|Grant Number:||5R01CA112530-05 Interpret this number|
|Primary Investigator:||Baker, Kevin|
|Organization:||Fred Hutchinson Cancer Research Center|
|Project Title:||Metabolic Syndrome Following Transplant for Leukemia|
DESCRIPTION (provided by applicant): Adult survivors of acute leukemia in childhood have a higher than expected frequency of obesity early mortality from cardiovascular disease, and an increased risk for the metabolic syndrome (MS), and this may be more common in individuals who received hematopoietic cell transplant (HCT) as part of their therapy. The major objective of this research is to evaluate the relationship between HCT specific treatment exposures and the development of insulin resistance and the MS in adolescent and young adult survivors after HCT for treatment of hematologic malignancies in childhood, and this application is the result of the successful progression of Dr. Baker's recent K23 award, funded to study late effects in survivors after HCT. The specific aims of this proposal are: 1) to measure insulin resistance (IR, euglycemic insulin clamp) serum insulin, glucose, and lipids; to obtain blood pressure, and anthropometric measurements; and DEXA scans in 190 survivors of HCT and 190 controls; 2) evaluate the association of specific HCT treatments exposures with the development of the MS; 3) to measure cytokines, CRP and adipokines; 4) to measure early signs of impaired endothelial function and sub-clinical cardiovascular disease; and 5) to obtain measures of dietary intake and physical activity in HCT survivors and controls. These data will address the hypotheses that a) HCT survivors will be more IR, and that IR will increase independent of age with longer follow-up after HCT, b) specific HCT treatment exposures will be associated with growth hormone deficiency and higher degrees of IR, c) allogeneic HCT will be associated with higher levels of inflammatory mediators associated with IR, d) vascular measurements of sub-clinical cardiovascular changes will be higher in survivors with MS and will be associated with total body irradiation exposure (TBI), e) HCT survivors will be less physically active and this will be correlated with exposure to TBI and with having had graft vs. host disease. This research offers a significant and exciting opportunity to explore a potentially modifiable late effect of childhood cancer treatment, the MS and the associated heightened risk for premature cardiovascular disease and type 2 diabetes. Since HCT is a widely applied therapeutic modality for leukemia as well as many other malignant and non-malignant diseases in children and adults with thousands of individuals worldwide every year becoming survivors, it is an increasingly important group to study.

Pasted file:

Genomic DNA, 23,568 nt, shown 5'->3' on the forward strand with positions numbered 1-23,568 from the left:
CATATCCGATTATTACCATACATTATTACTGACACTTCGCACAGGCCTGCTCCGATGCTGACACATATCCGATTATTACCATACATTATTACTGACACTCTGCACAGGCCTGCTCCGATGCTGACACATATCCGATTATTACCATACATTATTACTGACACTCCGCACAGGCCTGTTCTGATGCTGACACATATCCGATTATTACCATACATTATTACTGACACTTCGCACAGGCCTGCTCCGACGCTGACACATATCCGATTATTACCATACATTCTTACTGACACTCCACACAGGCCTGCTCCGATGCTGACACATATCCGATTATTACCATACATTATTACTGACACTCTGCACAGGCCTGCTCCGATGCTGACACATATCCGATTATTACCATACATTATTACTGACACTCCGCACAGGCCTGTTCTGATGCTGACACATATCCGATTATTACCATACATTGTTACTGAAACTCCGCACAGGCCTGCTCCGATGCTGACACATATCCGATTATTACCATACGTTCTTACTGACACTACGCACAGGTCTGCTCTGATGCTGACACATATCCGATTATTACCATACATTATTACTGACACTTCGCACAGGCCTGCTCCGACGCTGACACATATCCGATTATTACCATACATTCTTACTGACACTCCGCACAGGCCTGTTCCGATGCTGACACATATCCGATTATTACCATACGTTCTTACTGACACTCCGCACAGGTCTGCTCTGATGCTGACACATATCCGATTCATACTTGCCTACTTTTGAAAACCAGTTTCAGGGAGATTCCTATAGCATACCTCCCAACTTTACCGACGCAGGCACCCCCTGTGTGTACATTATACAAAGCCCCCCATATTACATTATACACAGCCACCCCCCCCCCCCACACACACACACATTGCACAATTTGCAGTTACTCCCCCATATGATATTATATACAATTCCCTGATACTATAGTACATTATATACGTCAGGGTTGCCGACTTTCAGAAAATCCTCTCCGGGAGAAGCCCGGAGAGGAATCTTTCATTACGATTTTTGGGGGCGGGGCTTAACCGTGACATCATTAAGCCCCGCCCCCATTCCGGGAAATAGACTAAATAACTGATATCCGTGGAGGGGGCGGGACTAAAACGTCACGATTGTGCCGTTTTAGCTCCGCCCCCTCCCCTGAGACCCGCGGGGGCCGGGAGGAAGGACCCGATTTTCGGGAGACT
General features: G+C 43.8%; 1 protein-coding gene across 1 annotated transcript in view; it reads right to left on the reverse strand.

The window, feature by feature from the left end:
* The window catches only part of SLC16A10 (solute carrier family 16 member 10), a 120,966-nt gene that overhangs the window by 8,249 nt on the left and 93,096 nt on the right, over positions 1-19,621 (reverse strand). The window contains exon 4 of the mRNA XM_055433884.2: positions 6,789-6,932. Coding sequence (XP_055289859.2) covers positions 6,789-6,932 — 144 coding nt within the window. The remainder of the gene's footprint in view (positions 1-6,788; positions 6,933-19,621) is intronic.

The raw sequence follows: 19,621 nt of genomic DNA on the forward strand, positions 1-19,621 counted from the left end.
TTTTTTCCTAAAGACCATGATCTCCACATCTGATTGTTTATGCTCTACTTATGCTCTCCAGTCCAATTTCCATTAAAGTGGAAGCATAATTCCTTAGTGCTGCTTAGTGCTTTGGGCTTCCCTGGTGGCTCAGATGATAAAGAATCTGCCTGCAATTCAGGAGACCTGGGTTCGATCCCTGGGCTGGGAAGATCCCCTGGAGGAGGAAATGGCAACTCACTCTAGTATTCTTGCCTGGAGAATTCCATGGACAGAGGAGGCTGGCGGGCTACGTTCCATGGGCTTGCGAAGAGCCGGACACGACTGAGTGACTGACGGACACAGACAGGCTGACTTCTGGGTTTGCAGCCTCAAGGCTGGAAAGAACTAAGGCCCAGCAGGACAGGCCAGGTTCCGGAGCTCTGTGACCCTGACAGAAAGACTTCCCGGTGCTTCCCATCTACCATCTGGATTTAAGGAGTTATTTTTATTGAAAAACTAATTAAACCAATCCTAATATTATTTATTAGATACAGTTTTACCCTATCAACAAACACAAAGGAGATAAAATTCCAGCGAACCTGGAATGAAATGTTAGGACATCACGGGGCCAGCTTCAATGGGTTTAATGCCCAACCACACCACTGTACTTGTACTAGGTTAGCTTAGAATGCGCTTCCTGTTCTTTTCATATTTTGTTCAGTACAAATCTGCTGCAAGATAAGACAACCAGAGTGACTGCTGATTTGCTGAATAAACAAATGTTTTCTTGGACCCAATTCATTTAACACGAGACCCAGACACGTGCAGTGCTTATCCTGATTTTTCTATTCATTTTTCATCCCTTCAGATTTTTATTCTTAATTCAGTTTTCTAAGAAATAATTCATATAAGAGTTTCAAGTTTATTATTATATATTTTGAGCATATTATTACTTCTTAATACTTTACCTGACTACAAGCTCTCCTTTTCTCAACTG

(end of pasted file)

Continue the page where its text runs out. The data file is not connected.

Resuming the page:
Bone mineral deficits in recipients of hematopoietic cell transplantation: the impact of young age at transplant.
Authors: Petryk A, Polgreen LE, Zhang L, Hodges JS, Dengel DR, Hoffmeister PA, Steinberger J, Baker KS
Source: Bone Marrow Transplant, 2014 Feb;49(2), p. 258-63.
EPub date: 2013 Oct 14.
National Cancer Institute, National Heart, Lung and Blood Institute/Pediatric Blood and Marrow Transplantation Consortium First International Consensus Conference on late effects after pediatric hematopoietic cell transplantation: the need for pediatric-specific long-term follow-up guidelines.
Authors: Pulsipher MA, Skinner R, McDonald GB, Hingorani S, Armenian SH, Cooke KR, Gracia C, Petryk A, Bhatia S, Bunin N, Nieder ML, Dvorak CC, Sung L, Sanders JE, Kurtzberg J, Baker KS
Source: Biol Blood Marrow Transplant, 2012 Mar;18(3), p. 334-47.
EPub date: 2012 Jan 14.
NCI, NHLBI/PBMTC First International Conference on Late Effects after Pediatric Hematopoietic Cell Transplantation: health-related quality of life, functional, and neurocognitive outcomes.
Authors: Parsons SK, Phipps S, Sung L, Baker KS, Pulsipher MA, Ness KK
Source: Biol Blood Marrow Transplant, 2012 Feb;18(2), p. 162-71.
EPub date: 2011 Dec 10.
NCI, NHLBI/PBMTC first international conference on late effects after pediatric hematopoietic cell transplantation: persistent immune deficiency in pediatric transplant survivors.
Authors: Bunin N, Small T, Szabolcs P, Baker KS, Pulsipher MA, Torgerson T
Source: Biol Blood Marrow Transplant, 2012 Jan;18(1), p. 6-15.
EPub date: 2011 Nov 17.
NCI, NHLBI/PBMTC first international conference on late effects after pediatric hematopoietic cell transplantation: endocrine challenges-thyroid dysfunction, growth impairment, bone health, & reproductive risks.
Authors: Dvorak CC, Gracia CR, Sanders JE, Cheng EY, Baker KS, Pulsipher MA, Petryk A
Source: Biol Blood Marrow Transplant, 2011 Dec;17(12), p. 1725-38.
EPub date: 2011 Oct 17.
National Cancer Institute-National Heart, Lung and Blood Institute/pediatric Blood and Marrow Transplant Consortium First International Consensus Conference on late effects after pediatric hematopoietic cell transplantation: long-term organ damage and dysfunction.
Authors: Nieder ML, McDonald GB, Kida A, Hingorani S, Armenian SH, Cooke KR, Pulsipher MA, Baker KS
Source: Biol Blood Marrow Transplant, 2011 Nov;17(11), p. 1573-84.
EPub date: 2011 Oct 1.
Long-term consequences of hematopoietic stem cell transplantation: current state of the science.
Authors: Baker KS, Armenian S, Bhatia S
Source: Biol Blood Marrow Transplant, 2010 Jan;16(1 Suppl), p. S90-6.
EPub date: 2009 Sep 24.